Yesterday I was accused of “going home to watch TV” every night, when usually what I do when I get home is take the dog for a walk and spend the rest of the night reading. I do watch a lot of TV (this year especially I have managed to watch pretty much all my series’ as they air, including the deluge of new shows like New Girl, Revenge and 2 Broke Girls, and still have plenty of spare time left over. Previous years have seen me struggle to keep up. Odd.), so I don’t know why I was so offended by the comment. I think it was because I was judged based on some throwaway comments I’ve said in passing about catching up on Revenge and Once Upon a Time. Fittingly, last night I read this in The Big Issue:

“Nobody really cares about TV. What they care about is how TV makes them feel: smart, carefree or enjoyably furious at something or someone who isn’t the person they sit next to a work all day.

“Watching TV us one way of ensuring you’re not left making daisy chains [a reference to an earlier metaphor about cricket]. You’re on a team. You’ve studied a show alone in your lounge room, much like those other kids who practised cricket alone in their backyards. You love that character, and anyone who doesn’t like her is dead to you. Unless they’ve read the book, in which case they’re an asset to the side and you’ll pick them first, until they stop watching or admit that they kind of prefer Boardwalk Empire.”

Image via HuffPo.

TV: 2 Broke Girls Aren’t So Broke That They’d Turn to Sex Work.

 

You know, ’cause hookers are gross and have herpes. Caroline thinks she’d make a horrible prostitute because, “I have a heart and soul and dreams and wanna fall in love and have a family,” and sex workers don’t and won’t have any of these things. Never mind that many sex workers don’t have any other prospects due to the cycle of poverty and abuse and sex trafficking. And what of those in the industry who—shock, horror!—actually want to be in it and enjoy what they do? Does this mean their heart, soul, hopes, dreams and love life go down the drain?

Just to throw in some racism for good measure, Max and Caroline’s upstairs neighbour, Nirham Shadouri (excuse my abhorrent spelling. I was sounding it out.), dies, and Max remarks that “she wasn’t even on the right continent” when guessing his name. Oh, and Jennifer Coolidge (who, if you’ve ever seen Legally Blonde or American Pie, you know is American) plays a Polish suspected madam. Not well, might I add.

Related: 2 Broke & Tampon-less Girls.

I Went to See American Reunion & I Didn’t Hate It…

Image via Putlocker.

TV: 2 Broke & Tampon-less Girls.

 

Bravo to 2 Broke Girls, the show which, last night, dealt with that time of the month and how ridiculous it is that men seem to be trying to regulate it.

Granted, in Australia, our tampons come without the applicator and are relatively government regulation-free (though hella expensive; the irony of two broke girls not being able to afford a “200% price increase”, as Caroline puts it, is not lost. It is a show about hipsters, after all.), but in the U.S., not so much. The war against women and their reproductive rights is raging, and Max has something to say about it.

When the owner of the diner, Han, raises the price of tampons from a quarter to 75 cents in the ladies bathroom, Max and Caroline lose their shit, and Max begins handing out free tampons to lady diners lest they find themselves stuck without them when Auntie Flow comes to town. (Did you know that Auntie Flow was actually Earl’s, the diner’s cool cashier, auntie?!)

While the subplot to Extreme Couponing (a real reality show!) was a throwaway moment of clarity for the hit-and-miss offensiveness of 2 Broke Girls, I do hope a show about two likeable Brooklynites weaves more women’s issues into its tapestry.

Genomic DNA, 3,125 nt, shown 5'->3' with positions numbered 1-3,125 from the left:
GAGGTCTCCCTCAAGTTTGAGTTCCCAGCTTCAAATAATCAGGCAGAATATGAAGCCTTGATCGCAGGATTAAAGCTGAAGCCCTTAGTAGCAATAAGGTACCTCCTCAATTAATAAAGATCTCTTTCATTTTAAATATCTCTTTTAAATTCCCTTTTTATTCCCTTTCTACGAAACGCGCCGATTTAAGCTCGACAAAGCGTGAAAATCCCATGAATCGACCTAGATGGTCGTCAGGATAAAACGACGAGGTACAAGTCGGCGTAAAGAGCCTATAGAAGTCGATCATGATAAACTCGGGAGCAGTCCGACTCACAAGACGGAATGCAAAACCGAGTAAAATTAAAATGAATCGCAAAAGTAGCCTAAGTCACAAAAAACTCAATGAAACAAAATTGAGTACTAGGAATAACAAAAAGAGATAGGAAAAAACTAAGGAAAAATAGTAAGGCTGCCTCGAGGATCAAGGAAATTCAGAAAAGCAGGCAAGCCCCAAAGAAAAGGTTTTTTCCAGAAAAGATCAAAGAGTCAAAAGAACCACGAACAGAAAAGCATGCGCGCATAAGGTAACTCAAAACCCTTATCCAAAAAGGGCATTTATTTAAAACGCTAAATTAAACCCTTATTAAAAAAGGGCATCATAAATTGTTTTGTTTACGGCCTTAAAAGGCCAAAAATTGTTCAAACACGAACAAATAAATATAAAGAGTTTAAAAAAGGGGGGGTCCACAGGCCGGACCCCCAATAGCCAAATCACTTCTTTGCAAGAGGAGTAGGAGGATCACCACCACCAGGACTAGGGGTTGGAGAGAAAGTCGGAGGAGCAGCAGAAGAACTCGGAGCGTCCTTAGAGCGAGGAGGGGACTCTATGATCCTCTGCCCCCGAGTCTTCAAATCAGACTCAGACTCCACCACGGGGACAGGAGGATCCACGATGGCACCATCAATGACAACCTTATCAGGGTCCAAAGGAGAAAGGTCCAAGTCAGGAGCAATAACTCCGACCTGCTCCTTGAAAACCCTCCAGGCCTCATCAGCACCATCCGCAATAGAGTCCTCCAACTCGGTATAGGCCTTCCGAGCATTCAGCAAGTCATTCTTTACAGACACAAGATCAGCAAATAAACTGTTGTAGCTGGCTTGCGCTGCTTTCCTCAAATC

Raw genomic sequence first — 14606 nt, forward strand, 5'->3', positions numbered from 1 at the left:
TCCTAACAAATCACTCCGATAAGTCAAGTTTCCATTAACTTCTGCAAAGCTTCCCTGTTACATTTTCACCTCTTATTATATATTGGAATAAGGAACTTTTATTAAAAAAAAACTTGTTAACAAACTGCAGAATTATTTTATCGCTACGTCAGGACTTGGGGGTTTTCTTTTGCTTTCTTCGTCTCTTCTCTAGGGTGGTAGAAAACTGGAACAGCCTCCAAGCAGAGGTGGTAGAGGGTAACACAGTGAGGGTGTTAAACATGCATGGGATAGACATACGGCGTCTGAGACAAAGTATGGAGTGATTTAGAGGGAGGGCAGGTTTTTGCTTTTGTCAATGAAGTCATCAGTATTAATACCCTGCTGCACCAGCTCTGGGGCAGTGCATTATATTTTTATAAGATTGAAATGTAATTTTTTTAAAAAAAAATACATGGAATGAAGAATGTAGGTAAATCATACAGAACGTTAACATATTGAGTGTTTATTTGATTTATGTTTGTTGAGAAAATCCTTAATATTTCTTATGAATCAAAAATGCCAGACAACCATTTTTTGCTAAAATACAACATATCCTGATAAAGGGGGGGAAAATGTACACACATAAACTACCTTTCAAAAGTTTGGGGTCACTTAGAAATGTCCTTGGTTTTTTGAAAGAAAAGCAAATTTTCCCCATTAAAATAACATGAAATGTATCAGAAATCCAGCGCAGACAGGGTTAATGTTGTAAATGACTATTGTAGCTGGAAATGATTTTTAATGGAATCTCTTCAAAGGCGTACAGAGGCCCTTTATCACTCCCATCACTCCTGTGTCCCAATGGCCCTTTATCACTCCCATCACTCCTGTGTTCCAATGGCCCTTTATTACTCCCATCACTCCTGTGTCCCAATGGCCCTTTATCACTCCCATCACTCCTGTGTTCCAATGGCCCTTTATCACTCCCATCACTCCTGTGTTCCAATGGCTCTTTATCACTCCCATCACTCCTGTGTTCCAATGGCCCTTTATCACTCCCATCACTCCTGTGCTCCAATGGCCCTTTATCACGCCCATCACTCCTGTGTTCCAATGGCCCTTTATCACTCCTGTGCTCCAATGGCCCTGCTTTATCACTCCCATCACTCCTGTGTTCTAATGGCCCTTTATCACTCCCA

Elsewhere: [Jezebel] “If Men Were the Ones Who Got Periods, Tampons Would be Thrown Free From Floats Like Mardi Gras Beads.”

Image via Putlocker.

On the (Rest of the) Net.

 

Why the Marilyn meme does more harm than good for body love:

“I would prefer the focus be on health, rather than appearance. The Monroe Meme seems about the furthest thing from healthy. This is a woman who abused alcohol and sleeping pills later in her life, this is a woman who (probably) died due to depression. But, hey, as long as someone thinks she looks good, I guess that’s what matters.” [Shameless Magazine]

I’m a Friday Feminaust!

The media-perpetuated myth of the bad man. Interestingly, substitute the words “bad” and “aggressive” for “weak” and “victim”, and you pretty much have the media-perpetuated myth of the good woman. No one can win in this game. [The Good Men Project]

Why guys cat-call, explained. [Jezebel]

The making of Britney Spears: The Cabaret. [Bryant & Frank’s Blog]

Apparently conservatives are dumber than progressives. For the amount of Facebook arguments I’ve had on the topics of abortion and asylum seekers, this doesn’t surprise me. [HuffPo]

Not all registered sex offenders are dangerous: “Should Teens Be Jailed for Sex Offences?” [The Daily Beast]

The Rodarte sisters look at their favourite Buffy episodes. I feel a marathon coming on… [Rookie]

Does Katherine Heigl have any fans left? After Killers, I’d say I’m hanging by a thread! [The Daily Beast]

Real Housewife Taylor Armstrong’s “violent marriage”. Sad. [Jezebel]

“In Defence of Rescue Dogs.” The don’t need defending in my mind, but apparently they’re seen as dirty rejects by a lot of people. [MamaMia]

2 Broke Girls hasn’t even aired here yet, but prepare yourself for racism galore! [Grantland]

The must-watch new show of the year: Revenge. [Jezebel, Gawker]

The angry, black female trope. [Washington Post]

And even more “angry” women:

“‘God, you really don’t like being a woman, do you?’

“In two short moves we’d leapt from his infidelity to my ostensible gender dysmorphia and/or self-loathing…

“What struck me was that both Rex and the attorney had delivered ill-timed, emotionally charged information, and when I’d expressed proportionate anger or irritation, the blame somehow boomeranged back onto me. I’d been expected to remain amiable… [y]et their reaction was still confusion and rancor when I pointed out their inanity.

“How do we alter the notion that a woman who stands up for herself, her loved ones, or her beliefs is the one who’s causing trouble? By accepting once and for all that legitimate female anger isn’t the hallmark of a bitch, cunt, ballbuster, or drama queen.”

[Nerve, via Jezebel]

The beauty of the corset. [Jezebel]

Images via Rookie, Rhinestone Religion, Jezebel.